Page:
MIAMI—South Florida multifamily rental rates just keep rising. The question is, how high can they go?
GlobeSt.com caught up with Deme Mekras, regional managing partner at Franklin Street Real Estate Services, to get his thoughts on this and other issues in part two of this exclusive interview. Mekras will be on hand at RealShare Apartments East to share the major indicators behind deal trends in their markets. You can still read part one of this exclusive interview: South Florida Multifamily Sellers Hard to Find.
GlobeSt.com: How do you get creative to make the deal work for all parties?
Mekras: I operate on a consultative basis. I understand very well that owners of multimillion-dollar assets do not make buy-sell decisions flippantly.
Therefore, I painstakingly try to work through all of the risks and benefits of their possible actions and inactions with their properties. Additionally, I work hard to be involved with all aspects of the transaction and keep in constant touch with all parties involved, buyer, seller, their respective attorneys, the bank and the third party report providers. They all need to line up to get to the closing table successfully.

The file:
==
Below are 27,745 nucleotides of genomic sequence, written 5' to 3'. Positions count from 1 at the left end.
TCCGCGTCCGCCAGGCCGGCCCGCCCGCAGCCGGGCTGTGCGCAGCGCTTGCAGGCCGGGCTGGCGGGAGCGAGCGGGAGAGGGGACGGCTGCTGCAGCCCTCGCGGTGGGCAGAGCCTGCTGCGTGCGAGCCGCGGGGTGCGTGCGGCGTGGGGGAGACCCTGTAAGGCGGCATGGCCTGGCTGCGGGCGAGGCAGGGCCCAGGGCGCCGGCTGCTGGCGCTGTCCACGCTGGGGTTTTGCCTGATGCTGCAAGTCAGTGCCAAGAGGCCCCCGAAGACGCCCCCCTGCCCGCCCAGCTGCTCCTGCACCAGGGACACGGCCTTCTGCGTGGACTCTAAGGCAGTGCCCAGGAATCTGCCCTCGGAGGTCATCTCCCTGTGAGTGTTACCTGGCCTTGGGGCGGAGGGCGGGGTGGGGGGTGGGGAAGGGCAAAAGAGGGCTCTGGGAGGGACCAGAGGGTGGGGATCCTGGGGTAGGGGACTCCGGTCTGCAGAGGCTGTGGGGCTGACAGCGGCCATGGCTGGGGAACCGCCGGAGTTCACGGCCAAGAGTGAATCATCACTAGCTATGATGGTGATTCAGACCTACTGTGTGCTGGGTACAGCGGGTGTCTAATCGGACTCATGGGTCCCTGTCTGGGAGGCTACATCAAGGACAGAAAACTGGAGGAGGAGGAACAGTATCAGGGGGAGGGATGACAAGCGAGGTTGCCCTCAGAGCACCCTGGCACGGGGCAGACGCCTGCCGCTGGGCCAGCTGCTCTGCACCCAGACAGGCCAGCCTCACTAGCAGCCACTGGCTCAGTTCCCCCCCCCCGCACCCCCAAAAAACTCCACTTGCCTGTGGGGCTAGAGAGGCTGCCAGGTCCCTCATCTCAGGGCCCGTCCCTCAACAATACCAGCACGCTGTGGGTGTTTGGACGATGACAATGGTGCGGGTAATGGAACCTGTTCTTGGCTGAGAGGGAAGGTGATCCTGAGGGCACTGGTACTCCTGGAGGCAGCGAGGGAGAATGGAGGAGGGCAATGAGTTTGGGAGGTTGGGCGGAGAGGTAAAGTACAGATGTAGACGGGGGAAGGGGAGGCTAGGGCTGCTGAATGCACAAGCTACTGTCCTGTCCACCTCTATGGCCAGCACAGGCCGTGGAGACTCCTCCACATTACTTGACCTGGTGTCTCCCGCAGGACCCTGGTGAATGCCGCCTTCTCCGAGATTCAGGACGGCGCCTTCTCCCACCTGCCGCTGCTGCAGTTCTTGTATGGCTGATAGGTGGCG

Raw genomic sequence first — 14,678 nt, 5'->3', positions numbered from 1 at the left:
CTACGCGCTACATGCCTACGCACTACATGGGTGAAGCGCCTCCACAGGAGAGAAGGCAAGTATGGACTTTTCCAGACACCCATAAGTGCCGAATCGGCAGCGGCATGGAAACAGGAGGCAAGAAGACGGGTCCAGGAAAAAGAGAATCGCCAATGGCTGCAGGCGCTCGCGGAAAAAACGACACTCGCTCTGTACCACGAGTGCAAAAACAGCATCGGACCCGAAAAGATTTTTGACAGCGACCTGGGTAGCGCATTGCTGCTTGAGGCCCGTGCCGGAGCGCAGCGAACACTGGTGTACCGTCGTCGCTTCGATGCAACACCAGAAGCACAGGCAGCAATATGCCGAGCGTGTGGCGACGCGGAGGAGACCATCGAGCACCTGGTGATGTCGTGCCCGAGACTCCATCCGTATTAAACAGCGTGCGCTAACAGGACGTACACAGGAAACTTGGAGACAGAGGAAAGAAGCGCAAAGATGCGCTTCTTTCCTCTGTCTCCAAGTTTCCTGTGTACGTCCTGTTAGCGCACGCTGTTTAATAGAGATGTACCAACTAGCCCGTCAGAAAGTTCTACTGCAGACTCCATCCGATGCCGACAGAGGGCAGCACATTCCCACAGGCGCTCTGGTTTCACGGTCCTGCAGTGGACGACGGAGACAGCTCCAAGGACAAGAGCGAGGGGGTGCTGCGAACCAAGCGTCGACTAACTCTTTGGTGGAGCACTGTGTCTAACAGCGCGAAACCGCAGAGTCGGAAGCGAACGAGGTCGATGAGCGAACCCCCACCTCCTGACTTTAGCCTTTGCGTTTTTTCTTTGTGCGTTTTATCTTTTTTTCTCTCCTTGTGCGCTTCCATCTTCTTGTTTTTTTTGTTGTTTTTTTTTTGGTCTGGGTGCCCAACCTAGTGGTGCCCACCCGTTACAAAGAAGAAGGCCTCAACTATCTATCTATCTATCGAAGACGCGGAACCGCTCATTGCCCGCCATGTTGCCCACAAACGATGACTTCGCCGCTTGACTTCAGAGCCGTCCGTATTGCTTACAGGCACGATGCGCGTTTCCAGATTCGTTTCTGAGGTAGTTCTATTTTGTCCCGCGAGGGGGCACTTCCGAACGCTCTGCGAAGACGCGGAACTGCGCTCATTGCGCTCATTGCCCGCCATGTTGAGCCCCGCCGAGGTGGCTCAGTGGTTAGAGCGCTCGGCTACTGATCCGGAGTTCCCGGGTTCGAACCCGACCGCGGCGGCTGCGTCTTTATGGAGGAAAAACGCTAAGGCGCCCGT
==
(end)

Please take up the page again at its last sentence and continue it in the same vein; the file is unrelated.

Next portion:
GlobeSt.com: What do you see for the multifamily market in South Florida for 2015? Any big changes?
Mekras: At some point the rental rate appreciation will run up against the limits of tenant wages. When we hit that point, there will be a stall in rent growth—unless, of course, the local economy continues growing and the natural forces of the market begin to push up wages and then the rental growth may persist.
There is talk about, “What happens if the foreign investment dries up?” This concern is too general in nature to be overly concerning. Why? Because so long as the USA offers the most stable economy on planet earth, there will be wealthy foreigners who plunk down millions and even billions in US real estate.
All that changes is from year to year is which country is it coming from. And are they investing money they think they might lose in their homeland or are they exporting profits that are subject to nationalization or hyperinflation at any moment if they leave in their own countries.